Ushers enforce marshmallow ban with student ejections
Kate Antonacci | Monday, October 4, 2004
Cooler weather on Saturday meant students packed on layers of clothing, allowing some to conceal an usher’s worst nightmare – marshmallows. As halftime approached, many seniors prepared for their traditional section-wide marshmallow fight, as stadium personnel manned the aisles waiting to catch throwers.
Coordinator of stadium personnel Cappy Gagnon said seven students were kicked out, and two or three more were spoken to by ushers, but allowed to stay in the stadium.
Of the seven students ejected from the game, four held ticket booklets in section 28, two in section 29, and one in section 35, a freshman section.
Students’ ticket booklets were confiscated and their names were given to the Office of Residence Life and Housing.
“This is just a ResLife matter,” Gagnon said. “I don’t want to see students go to ResLife for something silly like marshmallows. But we just can’t tolerate the occasion of throwing things. I don’t know a state in the country that permits people to throw things. I looked the other way for two or three years because it was smaller and pretty harmless. But each year it has gotten worse.”
Though marshmallow throwing did not occur as much at past home games this year,
Gagnon believes it will only get worse as the season progresses. He believes the colder weather allows for more hiding places for sneaking in marshmallows.
“The first game was hotter, which means you wear less clothing which means you have fewer hiding places,” he said. “The second game, one usher was somehow able to locate six or seven or eight bags of marshmallows before halftime began, so he confiscated them. But this game we didn’t do that. We caught hardly any marshmallows before.”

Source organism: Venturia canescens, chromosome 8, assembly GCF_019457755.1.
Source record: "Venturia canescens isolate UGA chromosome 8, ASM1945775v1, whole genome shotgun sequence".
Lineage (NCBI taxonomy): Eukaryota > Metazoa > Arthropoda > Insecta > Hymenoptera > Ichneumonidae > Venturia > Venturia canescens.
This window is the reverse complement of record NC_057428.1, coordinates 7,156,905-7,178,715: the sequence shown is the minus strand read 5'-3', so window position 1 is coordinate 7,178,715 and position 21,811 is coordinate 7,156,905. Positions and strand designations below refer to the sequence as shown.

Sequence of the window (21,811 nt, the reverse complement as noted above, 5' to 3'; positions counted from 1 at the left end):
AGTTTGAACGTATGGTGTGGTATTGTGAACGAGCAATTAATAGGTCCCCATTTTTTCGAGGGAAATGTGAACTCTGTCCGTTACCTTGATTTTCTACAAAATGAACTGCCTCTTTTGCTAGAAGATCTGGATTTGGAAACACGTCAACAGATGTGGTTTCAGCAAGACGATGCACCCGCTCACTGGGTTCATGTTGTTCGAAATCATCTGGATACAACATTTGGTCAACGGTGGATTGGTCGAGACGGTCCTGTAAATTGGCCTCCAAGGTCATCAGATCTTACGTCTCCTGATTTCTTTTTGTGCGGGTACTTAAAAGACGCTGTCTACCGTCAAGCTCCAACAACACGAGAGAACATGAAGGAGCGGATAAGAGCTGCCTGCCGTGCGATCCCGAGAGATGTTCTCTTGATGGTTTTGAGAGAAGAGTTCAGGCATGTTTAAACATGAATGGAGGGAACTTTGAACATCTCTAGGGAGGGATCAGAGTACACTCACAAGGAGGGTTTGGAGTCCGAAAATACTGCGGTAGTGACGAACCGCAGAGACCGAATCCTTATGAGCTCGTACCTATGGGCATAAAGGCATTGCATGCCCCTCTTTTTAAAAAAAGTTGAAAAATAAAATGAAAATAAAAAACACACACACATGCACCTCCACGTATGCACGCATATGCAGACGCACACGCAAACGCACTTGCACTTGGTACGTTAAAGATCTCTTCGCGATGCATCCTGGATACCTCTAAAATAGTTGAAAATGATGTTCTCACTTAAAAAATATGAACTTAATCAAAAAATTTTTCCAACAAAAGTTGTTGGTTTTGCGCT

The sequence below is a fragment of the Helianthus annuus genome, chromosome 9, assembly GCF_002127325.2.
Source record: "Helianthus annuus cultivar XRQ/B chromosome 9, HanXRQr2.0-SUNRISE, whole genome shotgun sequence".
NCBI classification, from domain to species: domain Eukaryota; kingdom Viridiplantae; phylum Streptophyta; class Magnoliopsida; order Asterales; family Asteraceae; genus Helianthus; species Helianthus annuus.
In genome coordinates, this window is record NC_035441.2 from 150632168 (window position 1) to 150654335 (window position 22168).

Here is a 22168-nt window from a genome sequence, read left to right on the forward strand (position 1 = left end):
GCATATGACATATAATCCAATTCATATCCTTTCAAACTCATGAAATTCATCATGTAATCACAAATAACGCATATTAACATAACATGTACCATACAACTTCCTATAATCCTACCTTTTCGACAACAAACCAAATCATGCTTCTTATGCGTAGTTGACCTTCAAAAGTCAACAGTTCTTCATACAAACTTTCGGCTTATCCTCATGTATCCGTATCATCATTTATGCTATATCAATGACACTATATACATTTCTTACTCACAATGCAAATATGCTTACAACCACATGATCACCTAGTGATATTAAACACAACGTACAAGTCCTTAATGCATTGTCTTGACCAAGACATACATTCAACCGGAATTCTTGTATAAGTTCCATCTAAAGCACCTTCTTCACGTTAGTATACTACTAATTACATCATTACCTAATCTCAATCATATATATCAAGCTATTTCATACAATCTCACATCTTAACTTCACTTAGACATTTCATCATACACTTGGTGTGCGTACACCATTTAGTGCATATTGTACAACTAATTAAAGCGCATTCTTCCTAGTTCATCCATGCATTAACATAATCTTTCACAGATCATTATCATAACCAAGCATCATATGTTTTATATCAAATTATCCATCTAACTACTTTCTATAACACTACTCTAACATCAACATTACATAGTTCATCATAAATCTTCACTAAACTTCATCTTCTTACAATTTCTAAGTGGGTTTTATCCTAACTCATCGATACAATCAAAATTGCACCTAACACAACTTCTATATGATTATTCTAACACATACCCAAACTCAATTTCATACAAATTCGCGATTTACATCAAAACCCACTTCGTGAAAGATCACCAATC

The criteria for ejection from the game are simple.
“Clearly, if we catch you with a bag of marshmallows, you are out of there,” Gagnon said. “We are looking for the people that either somehow have secured a group of marshmallows or the ones that are throwing them aggressively. There are some that are enjoying it a little bit too much. Those are the people who we are looking for.”
But many students question why stadium personnel do not try to stop the marshmallow throwing as it is going on. Gagnon said in the past, ushers have tried to interfere, and they ended up being the targets.
“Our strategy is to stand back, watch the throwing, make sure no one gets hurt,” Gagnon said. “At the end, we have zeroed in on the people – my term is the ringleaders – and those are the ones we tried to grab.”
The issue of “stuffed marshmallows” was also a concern this year, as it has been in past years.
Students have been known to add pennies, golf tees or small rocks to the marshmallows to make them go further, Gagnon said.
“I don’t believe that our students want to hurt anyone, but a marshmallow doesn’t go very far,” Gagnon said. “So if you put something in it, then it is heavier. For a while it was considered a cute thing to get it down onto the field, or into a band instrument, or near an NBC camera.”
Gagnon said it is not only the safety factor that concerns him, but also the disrespect shown to the band while they are performing.
“I’ve spoken to the band leadership about it,” Gagnon said. “I think for all of them, and some or many of the band members, it’s a little bit of an insult because they work real hard on their halftime presentation. They purposely face the Notre Dame sideline, and the people who are right in their view are not even looking at them.”
For some band members, however, the marshmallow throwing is not an issue.
“I have actually never heard a band member complain about the marshmallow throwing,” said sophomore Tim Capecchi, a baritone player in the band. “It does not bother me. Personally, I think they are just using the band to shoulder the blame. Hardly anyone in the band actually cares. It’s just an excuse to stop the seniors from throwing marshmallows.”